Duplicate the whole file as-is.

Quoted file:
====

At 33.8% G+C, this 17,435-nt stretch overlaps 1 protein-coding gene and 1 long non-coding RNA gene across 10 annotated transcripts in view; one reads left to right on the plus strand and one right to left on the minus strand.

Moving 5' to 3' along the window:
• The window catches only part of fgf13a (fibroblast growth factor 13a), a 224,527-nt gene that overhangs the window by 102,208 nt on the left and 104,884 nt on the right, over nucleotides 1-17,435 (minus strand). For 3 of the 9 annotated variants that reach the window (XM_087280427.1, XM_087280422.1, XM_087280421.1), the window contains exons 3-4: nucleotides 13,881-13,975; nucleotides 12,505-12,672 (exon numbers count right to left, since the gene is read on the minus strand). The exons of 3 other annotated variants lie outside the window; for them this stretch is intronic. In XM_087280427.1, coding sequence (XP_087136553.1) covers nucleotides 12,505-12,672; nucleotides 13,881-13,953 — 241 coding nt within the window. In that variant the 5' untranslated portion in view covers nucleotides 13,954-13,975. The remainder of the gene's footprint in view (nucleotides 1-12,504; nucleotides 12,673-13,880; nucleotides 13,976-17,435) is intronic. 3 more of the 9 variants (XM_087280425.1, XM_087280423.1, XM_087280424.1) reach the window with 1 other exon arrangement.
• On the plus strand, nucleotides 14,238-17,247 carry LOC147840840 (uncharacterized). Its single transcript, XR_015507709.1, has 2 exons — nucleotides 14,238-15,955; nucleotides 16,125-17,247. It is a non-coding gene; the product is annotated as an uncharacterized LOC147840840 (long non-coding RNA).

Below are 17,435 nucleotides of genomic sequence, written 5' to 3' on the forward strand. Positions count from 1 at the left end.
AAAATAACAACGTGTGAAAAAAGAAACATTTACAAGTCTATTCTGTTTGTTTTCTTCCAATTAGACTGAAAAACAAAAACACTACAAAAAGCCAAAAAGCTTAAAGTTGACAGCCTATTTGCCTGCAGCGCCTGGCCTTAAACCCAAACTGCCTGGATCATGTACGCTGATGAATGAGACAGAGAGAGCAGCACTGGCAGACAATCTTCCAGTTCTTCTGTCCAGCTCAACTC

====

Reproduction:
At 33.8% G+C, this 17,435-nt stretch overlaps 1 protein-coding gene and 1 long non-coding RNA gene across 10 annotated transcripts in view; one reads left to right on the plus strand and one right to left on the minus strand.

Moving 5' to 3' along the window:
• The window catches only part of fgf13a (fibroblast growth factor 13a), a 224,527-nt gene that overhangs the window by 102,208 nt on the left and 104,884 nt on the right, over nucleotides 1-17,435 (minus strand). For 3 of the 9 annotated variants that reach the window (XM_087280427.1, XM_087280422.1, XM_087280421.1), the window contains exons 3-4: nucleotides 13,881-13,975; nucleotides 12,505-12,672 (exon numbers count right to left, since the gene is read on the minus strand). The exons of 3 other annotated variants lie outside the window; for them this stretch is intronic. In XM_087280427.1, coding sequence (XP_087136553.1) covers nucleotides 12,505-12,672; nucleotides 13,881-13,953 — 241 coding nt within the window. In that variant the 5' untranslated portion in view covers nucleotides 13,954-13,975. The remainder of the gene's footprint in view (nucleotides 1-12,504; nucleotides 12,673-13,880; nucleotides 13,976-17,435) is intronic. 3 more of the 9 variants (XM_087280425.1, XM_087280423.1, XM_087280424.1) reach the window with 1 other exon arrangement.
• On the plus strand, nucleotides 14,238-17,247 carry LOC147840840 (uncharacterized). Its single transcript, XR_015507709.1, has 2 exons — nucleotides 14,238-15,955; nucleotides 16,125-17,247. It is a non-coding gene; the product is annotated as an uncharacterized LOC147840840 (long non-coding RNA).

Below are 17,435 nucleotides of genomic sequence, written 5' to 3' on the forward strand. Positions count from 1 at the left end.
AAAATAACAACGTGTGAAAAAAGAAACATTTACAAGTCTATTCTGTTTGTTTTCTTCCAATTAGACTGAAAAACAAAAACACTACAAAAAGCCAAAAAGCTTAAAGTTGACAGCCTATTTGCCTGCAGCGCCTGGCCTTAAACCCAAACTGCCTGGATCATGTACGCTGATGAATGAGACAGAGAGAGCAGCACTGGCAGACAATCTTCCAGTTCTTCTGTCCAGCTCAACTC